Assembly in Action: Thread Forms Critical to Implant Success
August 20, 2007
For all their cutting-edge design and materials, today’s medical implants still require simple fasteners to function correctly.
For all their cutting-edge design and materials, today’s medical implants still require simple fasteners to function correctly. In fact, fasteners serve a critical function in making sure, say, a hip implant functions as it should.
Recently, fastener performance was a major concern for implant manufacturer Biomet Inc. (Warsaw, IN), as it was developing a new artificial knee. Central to the implant’s success is a tibial, or shin, component made up of two pieces fastened with a single screw. This modular arrangement makes it possible for a physician to customize each knee for a patient’s specific anatomy.
Obviously, this single screw is extremely important to the success of the product. Knee implant surgery is intended to be permanent, so the implant assembly must function for the rest of the patient’s life, without failure. Retightening the implant in a second or third operation is not an option, despite that fact that studies have shown that the human knee is subject to 1,000,000 or more loading cycles per year. Unfortunately, the human body generally rejects add-on locking components, such as adhesives, rings and patches, making them unacceptable for implant use.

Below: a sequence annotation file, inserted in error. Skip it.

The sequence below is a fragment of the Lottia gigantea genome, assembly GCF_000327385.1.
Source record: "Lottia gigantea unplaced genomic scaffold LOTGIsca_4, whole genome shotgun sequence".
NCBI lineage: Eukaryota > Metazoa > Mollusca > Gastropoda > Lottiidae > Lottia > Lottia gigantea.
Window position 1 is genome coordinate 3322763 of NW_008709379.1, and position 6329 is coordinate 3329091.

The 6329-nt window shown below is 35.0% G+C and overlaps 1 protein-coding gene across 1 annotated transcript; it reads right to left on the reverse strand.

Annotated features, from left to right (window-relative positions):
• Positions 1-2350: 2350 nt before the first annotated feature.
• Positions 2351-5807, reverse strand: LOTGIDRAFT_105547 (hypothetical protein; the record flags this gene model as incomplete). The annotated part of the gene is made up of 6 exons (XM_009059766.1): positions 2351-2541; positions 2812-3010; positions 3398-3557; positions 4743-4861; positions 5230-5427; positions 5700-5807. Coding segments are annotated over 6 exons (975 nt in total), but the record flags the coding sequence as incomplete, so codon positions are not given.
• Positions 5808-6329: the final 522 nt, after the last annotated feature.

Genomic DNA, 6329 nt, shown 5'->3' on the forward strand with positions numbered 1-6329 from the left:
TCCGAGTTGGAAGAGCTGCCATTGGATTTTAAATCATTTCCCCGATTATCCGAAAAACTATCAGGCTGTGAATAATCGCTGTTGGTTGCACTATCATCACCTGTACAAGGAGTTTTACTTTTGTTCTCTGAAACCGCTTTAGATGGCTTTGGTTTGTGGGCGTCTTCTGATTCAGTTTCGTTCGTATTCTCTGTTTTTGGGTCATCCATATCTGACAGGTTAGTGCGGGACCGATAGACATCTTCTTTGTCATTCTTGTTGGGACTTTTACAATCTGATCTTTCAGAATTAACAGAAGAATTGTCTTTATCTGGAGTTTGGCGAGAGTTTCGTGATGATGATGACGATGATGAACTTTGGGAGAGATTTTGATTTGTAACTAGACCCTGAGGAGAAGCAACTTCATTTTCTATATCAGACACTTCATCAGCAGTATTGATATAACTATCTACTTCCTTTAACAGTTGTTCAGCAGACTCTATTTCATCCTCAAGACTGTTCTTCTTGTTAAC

To solve the problem, Biomet decided to employ a “wedge ramp” thread form, as developed by fastener manufacturer Spiralock Corp. (Madison Heights, MI).
At the heart of this technology is a 30-degree ramp cut at the root of the female thread. Under clamp load, the crests of the threads on a standard bolt are drawn tightly against the wedge ramp, eliminating the sideways motion that causes loosening under vibration. The ramp also distributes joint load more uniformly throughout a fastener’s threads than with conventional 60-degree thread forms. Biomet’s own tests confirmed that Spiralock did not fail, regardless of the length and severity of the tests.
The modular tibial portion of the implant now includes a titanium alloy “tray,” a polyethylene bearing and a titanium modular tibial stem, which attaches to the tibial tray for improved stability. A standard titanium screw attaches to a Spiralock-tapped hole in the stem to integrate the tray, polyethylene bearing and stem into a single unit using a Morse taper fit between the tray and stem.
During testing, the titanium screws survived a shear test to approximately 2,700 pounds, at which point the screws broke, but remained locked in the thread form. To date, after several years of service in the field, not a single screw fastened with the Spiralock thread form has come loose.
For more on locking fasteners, visit www.spiralock.com or call 800-521-2688.